2010-09-30 -- Adventures in Bibliography (1)

2010-09-30 -- Adventures in Bibliography (1) - Adventures...

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Unformatted text preview: Adventures in Bibliography September 30, 2010 History 300-002 University of South Carolina Citation Styles Modern Language Association (MLA) Chicago Manual of Style (Chicago) Be Consistent!!! Theres no single correct format for citations and footnotes Pick one for your paper and stick with it Citations should convey: Author of source Name of source Provenance of source (year and location) Where in the source info was found (page #) To emphasize these I will refer to these disciplines as the single term cyberscience . [1] Keller emphasized those commonalities to great effect, illuminating how molecular biologists and their precursors interpreted the ideas of computing, communication, and organization and then applied them to their own work. For instance, she points to the conflation between [Claude Shannons original notion of] information and instruction that became, after Watson and Crick, so conspicuous and that proved so productive in the literature of molecular biology; and she highlights how Jacques Monod and Franois Jacob embraced the language of cybernetics to model genetic regulation. [2] [1] Evelyn Fox Keller, Refiguring Life (New York: Columbia Univ. Press, 1995), 85. [2] Keller, Refiguring Life , 95-96. Keller regarded cyberscience and molecular biology as antiparallel schools of thought: Cyberscience and molecular biology may have been products of the same historical moment, but with respect to their models of causal structure, they were running on two separate tracks, side by side but in opposite directions: while the first one was busy using the organism to illustrate a new kind of machine, the other was seeking to model the organism after the machines of yesteryear. (Keller, 97) That year Forsythe wrote, Enough is known already of the diverse applications of computing for us to recognize the birth of a coherent body of technique, which I call computer science. Whether computers are used for engineering design, medical data processing, composing music or other purposes, the structure of computing is much the same. [1] Forsythes inclusion of biomedical computing in his vision for computer science became manifest in his hard-fought but ultimately unsuccessful 1962-1963 attempt to convince the National Institutes of Health (NIH) to grant Stanford about $1 million towards supporting an IBM 7090 that would be used primarily by biologists. [2] [1] George E. Forsythe, Educational implications of the computer revolution. George E....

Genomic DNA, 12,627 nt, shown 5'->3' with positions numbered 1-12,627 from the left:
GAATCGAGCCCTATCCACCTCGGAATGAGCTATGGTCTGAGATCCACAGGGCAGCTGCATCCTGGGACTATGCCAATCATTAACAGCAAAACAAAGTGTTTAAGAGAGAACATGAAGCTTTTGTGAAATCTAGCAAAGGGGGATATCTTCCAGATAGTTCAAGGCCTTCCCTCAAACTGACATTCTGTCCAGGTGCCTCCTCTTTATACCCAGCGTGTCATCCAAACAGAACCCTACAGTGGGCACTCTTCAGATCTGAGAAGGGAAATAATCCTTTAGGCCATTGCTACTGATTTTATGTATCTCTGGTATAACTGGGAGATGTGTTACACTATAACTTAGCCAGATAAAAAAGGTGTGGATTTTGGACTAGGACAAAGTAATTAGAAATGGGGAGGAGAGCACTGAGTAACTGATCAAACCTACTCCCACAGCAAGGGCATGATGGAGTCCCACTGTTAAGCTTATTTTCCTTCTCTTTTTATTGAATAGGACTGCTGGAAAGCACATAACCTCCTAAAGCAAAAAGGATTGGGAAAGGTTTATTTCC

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2010-09-30 -- Adventures in Bibliography (1) - Adventures...

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